Aviation-related regulations that have occurred from 1926– 1966 are reflected in Figure 2-1. Just as aircraft continue to evolve with ever improving technology, so do the regulations, publications, forms, and records required to design, build, and maintain them.
The Federal Aviation Administration (FAA) regulations that govern today’s aircraft are found in Title 14 of the Code of Federal Regulations (14 CFR). [Figure 2-2] There are five volumes under Title 14, Aeronautics and Space. The first three volumes containing 75 active regulations address the Federal Aviation Administration. The fourth volume deals with the Office of the Secretary of the Department of Transportation (Aviation Proceedings) and Commercial Space Transportation, while the fifth volume addresses the National Aeronautics and Space Administration (NASA) and Air Transportation System Stabilization.
These regulations can be separated into the following three categories:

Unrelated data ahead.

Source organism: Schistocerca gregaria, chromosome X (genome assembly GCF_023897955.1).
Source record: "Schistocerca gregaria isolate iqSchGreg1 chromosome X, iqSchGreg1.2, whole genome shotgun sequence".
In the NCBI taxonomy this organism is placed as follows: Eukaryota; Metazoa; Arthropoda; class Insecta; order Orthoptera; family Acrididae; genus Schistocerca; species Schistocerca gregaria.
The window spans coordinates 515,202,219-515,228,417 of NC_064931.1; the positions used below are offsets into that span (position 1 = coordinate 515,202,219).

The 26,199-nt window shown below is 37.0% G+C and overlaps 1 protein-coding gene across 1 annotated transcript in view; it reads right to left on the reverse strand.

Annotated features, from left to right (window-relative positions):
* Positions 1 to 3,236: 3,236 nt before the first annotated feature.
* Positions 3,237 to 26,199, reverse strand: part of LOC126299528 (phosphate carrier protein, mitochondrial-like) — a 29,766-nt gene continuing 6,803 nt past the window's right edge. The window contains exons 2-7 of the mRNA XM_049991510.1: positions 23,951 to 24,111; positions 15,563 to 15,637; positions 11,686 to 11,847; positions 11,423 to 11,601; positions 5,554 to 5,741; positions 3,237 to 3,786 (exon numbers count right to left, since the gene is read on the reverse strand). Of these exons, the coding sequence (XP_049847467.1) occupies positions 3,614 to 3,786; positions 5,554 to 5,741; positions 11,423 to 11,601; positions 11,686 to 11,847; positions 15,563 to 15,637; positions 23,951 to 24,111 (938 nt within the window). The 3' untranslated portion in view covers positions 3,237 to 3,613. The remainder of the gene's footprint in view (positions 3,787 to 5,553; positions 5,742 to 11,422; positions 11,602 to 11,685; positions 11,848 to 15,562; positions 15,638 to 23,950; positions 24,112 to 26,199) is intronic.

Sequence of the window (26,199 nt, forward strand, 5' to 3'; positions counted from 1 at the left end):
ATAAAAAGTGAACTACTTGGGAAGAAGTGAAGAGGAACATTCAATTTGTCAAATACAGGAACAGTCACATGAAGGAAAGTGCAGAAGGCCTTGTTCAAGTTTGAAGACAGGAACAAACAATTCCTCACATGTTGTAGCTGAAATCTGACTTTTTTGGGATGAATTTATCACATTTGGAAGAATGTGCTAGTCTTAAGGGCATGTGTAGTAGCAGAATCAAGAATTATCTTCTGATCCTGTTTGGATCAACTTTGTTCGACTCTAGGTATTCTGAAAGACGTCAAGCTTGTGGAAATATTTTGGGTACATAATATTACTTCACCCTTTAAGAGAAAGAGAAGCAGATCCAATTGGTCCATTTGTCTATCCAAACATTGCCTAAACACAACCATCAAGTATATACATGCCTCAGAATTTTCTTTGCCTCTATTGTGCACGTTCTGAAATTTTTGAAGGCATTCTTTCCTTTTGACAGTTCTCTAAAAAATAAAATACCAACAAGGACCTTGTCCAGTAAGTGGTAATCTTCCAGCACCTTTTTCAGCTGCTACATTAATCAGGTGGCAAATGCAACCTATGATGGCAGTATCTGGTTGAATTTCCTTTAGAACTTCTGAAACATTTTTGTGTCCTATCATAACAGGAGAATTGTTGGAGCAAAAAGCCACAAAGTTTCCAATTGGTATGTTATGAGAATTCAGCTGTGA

- Airworthiness Certification
- Airworthiness Operation
Since 1958, these rules have typically been referred to as “FARs,” short for Federal Aviation Regulations. However, another set of regulations, Title 48, is titled “Federal Acquisitions Regulations,” and this has led to confusion with the use of the acronym “FAR.” Therefore, the FAA began to refer to specific regulations by the term “14 CFR part XX.” Most regulations and the sections within are odd numbered, because the FAA realized in 1958 when the Civil Aeronautics Regulations were recodified into the Federal Aviation Regulations that it would be necessary to add regulations later.
Over the years, the FAA has sometimes seen the need to issue Special Federal Aviation Regulations (SFAR). [Figure 2-3] These are frequently focused very specifically on a unique situation and are usually given a limited length of time for effectiveness. Note that the SFAR number is purely a sequential number and has no relevance to the regulation it is addressing or attached to.
The remainder of this text focuses only on those regulations relative to airworthiness certification. There are 30 of these listed in Figure 2-4, and they are shown graphically in Figure 2-5. A significant benefit of this chart is the visual effect showing the interaction of the regulation with other regulations and the placement of the regulation relative to its impact on airworthiness. It is fundamentally important that the definition of the term “airworthy” be clearly understood.